Although the building envelope is designed, and we’re not expecting any major revisions, our weekly meetings are vital during the framing stages. Now we can easily raise or lower windows and adjust or even relocate partitions to make subtle changes and refinements to the interior spatial experience.



Regardless of the size of the project, material waste and run-off is a constant concern when constructing a building. Our oceans often bear the brunt of sloppy construction practices such as slurry from concrete and painting cleanup. RJC Builders observes sustainable practices in building. We maintain a diligent “Storm Water Prevention Plan” that is stricter than required by our local agencies. Consistent sandbagging and monitoring of the perimeter is one aspect of the plan.



Upon seeing the light strike the concrete wall (just to the left of the ladder), Scarpa had the idea of placing ten small colored glass cylinders in the wall, to allow light to pass through.



On my weekly job site walk-throughs, I touch on three primary aspects of the project: quality, cost, and schedule. As we move from room to room the question in my mind is: “What could we be working on here that we’re not?” The minute the steel frame is installed, I want to see the tracks for the oversize glass doors that fill these bays. In reality, we have been working off-site on these tracks and doors for months in anticipation of this setup. Our progress on any given day is dictated by our planning efforts weeks, sometimes months, prior to installation.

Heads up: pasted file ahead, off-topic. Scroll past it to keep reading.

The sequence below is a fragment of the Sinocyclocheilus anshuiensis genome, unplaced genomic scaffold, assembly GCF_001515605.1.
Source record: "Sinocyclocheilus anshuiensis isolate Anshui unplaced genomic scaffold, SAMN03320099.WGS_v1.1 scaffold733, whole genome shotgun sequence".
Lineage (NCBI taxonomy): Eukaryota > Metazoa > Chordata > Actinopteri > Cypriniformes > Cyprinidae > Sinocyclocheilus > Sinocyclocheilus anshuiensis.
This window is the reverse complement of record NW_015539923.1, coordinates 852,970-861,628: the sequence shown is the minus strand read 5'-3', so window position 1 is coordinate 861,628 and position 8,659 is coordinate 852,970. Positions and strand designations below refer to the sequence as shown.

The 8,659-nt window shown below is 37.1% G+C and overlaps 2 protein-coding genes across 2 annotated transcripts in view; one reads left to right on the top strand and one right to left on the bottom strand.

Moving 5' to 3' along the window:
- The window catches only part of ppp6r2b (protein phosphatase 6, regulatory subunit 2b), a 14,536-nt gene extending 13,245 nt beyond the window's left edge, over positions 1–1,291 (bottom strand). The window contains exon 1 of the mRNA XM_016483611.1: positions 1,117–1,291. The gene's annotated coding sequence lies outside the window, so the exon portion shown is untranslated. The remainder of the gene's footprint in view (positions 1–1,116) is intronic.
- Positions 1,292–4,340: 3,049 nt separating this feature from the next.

Raking light against a board-formed concrete wall; the building begins to find its voice as some of the final pieces emerge from the seeming disarray of construction. Sometimes on a site I feel like the first person to read a great poem. The shadow of the cast-in-place concrete beam above provides shade for the front entrance door just to the left of the steel column.




There were no structural drawings for this cantilevered shelf, which will eventually hold a sink and a barbecue. After pouring nearly seven hundred cubic yards of concrete for the foundations and walls, our subcontractor didn’t even need to ask.



As the interior partitions begin to go up, we’re not afraid to let some of the non-structural wall articulation lag slightly behind. The two by six projections here start to outline the alcove for the flat-screen TV, for which we have not yet received exact specifications. By installing enough framing to give the architect a physical idea of the object, he can alter it in the field without the additional cost of removing and replacing completed work.



TGIs, PARA LAMs, OSB, and CDX Stuct 1—this alphabet soup of wood-framing members and sheathing is growing as building codes become stricter and stricter each year, especially as it pertains to seismic strength requirements. As cumbersome as building codes and the permitting process can be, we get safer and more substantial buildings because of them.



The cantilevered beam in this wall meant GK Plumbing had to run the vent line along a circuitous route around the beam and posts, but we didn’t hear a single complaint.